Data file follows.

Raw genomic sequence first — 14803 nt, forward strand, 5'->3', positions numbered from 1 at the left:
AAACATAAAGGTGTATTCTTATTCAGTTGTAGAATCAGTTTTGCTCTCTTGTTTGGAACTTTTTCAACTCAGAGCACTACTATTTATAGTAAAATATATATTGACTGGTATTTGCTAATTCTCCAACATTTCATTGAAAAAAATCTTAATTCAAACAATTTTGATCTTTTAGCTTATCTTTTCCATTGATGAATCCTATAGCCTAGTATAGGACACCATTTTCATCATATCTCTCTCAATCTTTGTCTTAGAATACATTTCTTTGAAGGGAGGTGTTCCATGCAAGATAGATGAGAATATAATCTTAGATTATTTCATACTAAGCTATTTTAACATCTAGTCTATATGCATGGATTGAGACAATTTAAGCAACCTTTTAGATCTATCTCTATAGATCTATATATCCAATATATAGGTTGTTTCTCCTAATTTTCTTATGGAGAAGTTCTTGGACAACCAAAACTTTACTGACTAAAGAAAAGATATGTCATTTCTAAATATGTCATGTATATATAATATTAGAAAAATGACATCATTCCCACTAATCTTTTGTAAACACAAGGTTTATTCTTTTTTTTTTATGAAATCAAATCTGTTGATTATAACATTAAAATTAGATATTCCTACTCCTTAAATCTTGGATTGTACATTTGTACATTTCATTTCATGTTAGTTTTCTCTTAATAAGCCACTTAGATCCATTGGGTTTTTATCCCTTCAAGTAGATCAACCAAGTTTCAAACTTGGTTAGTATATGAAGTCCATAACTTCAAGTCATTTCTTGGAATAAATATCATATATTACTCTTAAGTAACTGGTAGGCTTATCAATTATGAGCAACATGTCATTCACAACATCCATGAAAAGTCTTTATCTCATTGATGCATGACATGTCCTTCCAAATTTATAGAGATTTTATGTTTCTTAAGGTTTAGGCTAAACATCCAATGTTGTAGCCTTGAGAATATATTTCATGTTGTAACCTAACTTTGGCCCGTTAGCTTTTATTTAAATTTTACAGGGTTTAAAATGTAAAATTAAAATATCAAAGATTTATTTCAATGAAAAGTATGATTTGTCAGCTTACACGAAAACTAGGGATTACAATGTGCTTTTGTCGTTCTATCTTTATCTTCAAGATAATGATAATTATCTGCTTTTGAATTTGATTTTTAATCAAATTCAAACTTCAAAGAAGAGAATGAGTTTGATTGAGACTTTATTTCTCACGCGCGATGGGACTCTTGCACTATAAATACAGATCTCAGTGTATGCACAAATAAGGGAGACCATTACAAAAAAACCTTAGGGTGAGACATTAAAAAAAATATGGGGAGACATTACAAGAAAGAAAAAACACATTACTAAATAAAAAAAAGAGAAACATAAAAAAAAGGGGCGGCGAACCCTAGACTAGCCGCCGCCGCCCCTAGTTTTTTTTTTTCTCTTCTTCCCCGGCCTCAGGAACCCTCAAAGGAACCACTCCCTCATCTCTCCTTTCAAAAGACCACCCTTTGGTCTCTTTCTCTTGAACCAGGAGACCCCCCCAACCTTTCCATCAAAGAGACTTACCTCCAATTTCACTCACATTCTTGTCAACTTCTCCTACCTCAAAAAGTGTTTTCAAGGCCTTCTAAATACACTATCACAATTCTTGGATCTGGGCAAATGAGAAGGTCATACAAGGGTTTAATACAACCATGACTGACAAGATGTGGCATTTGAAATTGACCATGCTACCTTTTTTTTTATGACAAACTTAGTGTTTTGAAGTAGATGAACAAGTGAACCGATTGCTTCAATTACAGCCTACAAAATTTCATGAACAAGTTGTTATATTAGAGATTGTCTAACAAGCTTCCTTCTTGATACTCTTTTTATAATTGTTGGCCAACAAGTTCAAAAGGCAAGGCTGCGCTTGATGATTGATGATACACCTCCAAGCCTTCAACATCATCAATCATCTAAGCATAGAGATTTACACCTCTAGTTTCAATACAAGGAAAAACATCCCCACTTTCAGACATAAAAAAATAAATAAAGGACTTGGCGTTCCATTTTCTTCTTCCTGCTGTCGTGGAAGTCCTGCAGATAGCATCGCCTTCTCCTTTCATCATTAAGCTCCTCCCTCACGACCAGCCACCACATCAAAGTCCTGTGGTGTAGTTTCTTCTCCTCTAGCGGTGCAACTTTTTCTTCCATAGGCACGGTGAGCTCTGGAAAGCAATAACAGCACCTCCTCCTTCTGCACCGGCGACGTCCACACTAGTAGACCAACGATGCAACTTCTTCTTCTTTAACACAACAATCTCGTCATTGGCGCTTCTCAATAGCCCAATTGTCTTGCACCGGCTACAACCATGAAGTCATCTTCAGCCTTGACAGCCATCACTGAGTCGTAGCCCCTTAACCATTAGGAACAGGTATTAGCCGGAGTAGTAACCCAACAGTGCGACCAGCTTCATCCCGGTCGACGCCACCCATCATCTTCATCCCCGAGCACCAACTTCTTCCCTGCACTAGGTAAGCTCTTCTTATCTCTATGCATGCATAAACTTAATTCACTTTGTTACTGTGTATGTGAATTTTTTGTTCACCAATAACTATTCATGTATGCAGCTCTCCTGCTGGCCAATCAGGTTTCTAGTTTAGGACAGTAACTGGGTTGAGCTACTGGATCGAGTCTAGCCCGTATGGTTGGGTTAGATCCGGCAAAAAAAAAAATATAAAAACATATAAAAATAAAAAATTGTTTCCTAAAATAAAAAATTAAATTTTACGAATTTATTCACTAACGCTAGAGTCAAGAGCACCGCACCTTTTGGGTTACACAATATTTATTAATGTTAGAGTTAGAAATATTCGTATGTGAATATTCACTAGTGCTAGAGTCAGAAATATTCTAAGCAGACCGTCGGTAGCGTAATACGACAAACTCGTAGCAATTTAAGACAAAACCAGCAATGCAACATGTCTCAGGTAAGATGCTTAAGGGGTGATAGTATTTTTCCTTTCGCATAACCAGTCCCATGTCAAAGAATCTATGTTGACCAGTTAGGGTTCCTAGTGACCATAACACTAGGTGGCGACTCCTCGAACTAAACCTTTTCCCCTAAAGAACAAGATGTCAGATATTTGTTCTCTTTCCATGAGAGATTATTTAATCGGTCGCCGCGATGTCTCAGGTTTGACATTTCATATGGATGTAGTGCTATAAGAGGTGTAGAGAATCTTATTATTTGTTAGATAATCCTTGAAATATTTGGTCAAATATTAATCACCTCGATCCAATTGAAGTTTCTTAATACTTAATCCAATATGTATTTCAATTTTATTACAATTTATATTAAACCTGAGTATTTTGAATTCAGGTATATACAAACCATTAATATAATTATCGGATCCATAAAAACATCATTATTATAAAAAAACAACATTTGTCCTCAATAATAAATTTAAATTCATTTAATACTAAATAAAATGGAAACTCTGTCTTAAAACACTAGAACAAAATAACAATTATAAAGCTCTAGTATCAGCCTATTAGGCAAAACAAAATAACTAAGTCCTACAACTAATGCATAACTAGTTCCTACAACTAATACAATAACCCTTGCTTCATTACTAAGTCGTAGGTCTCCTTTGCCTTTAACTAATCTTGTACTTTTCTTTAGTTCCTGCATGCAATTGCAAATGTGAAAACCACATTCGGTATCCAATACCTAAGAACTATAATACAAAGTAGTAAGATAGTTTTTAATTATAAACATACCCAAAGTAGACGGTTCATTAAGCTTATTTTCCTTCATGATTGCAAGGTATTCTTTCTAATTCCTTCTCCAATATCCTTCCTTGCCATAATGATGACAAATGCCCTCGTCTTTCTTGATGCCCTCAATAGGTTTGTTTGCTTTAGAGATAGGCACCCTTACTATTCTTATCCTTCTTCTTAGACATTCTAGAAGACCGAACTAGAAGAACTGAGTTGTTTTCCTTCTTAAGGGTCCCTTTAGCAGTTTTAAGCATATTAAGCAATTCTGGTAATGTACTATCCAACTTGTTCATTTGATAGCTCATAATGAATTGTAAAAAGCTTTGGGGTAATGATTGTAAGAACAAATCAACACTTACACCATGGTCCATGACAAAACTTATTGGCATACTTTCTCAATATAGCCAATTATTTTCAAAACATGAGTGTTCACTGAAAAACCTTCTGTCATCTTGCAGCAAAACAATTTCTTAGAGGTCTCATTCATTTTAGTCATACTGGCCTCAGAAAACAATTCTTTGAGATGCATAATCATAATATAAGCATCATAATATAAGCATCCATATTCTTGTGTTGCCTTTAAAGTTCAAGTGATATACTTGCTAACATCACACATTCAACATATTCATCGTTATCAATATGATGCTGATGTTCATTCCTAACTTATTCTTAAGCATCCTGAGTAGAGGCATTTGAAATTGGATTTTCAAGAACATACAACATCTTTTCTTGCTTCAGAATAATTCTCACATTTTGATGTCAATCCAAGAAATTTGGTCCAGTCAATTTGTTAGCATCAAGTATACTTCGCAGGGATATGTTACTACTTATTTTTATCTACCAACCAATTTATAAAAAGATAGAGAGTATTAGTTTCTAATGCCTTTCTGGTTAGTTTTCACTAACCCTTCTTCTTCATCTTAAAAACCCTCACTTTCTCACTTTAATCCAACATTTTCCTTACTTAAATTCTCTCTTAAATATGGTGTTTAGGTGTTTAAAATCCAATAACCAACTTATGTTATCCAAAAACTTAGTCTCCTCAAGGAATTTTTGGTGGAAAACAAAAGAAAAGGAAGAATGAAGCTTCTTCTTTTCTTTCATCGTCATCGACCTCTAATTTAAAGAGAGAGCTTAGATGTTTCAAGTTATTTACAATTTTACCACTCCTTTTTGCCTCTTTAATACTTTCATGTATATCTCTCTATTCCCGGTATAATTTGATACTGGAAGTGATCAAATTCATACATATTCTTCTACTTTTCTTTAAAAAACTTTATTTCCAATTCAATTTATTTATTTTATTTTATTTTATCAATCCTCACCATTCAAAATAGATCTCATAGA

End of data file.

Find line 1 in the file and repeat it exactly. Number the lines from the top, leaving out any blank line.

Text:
Raw genomic sequence first — 14803 nt, forward strand, 5'->3', positions numbered from 1 at the left: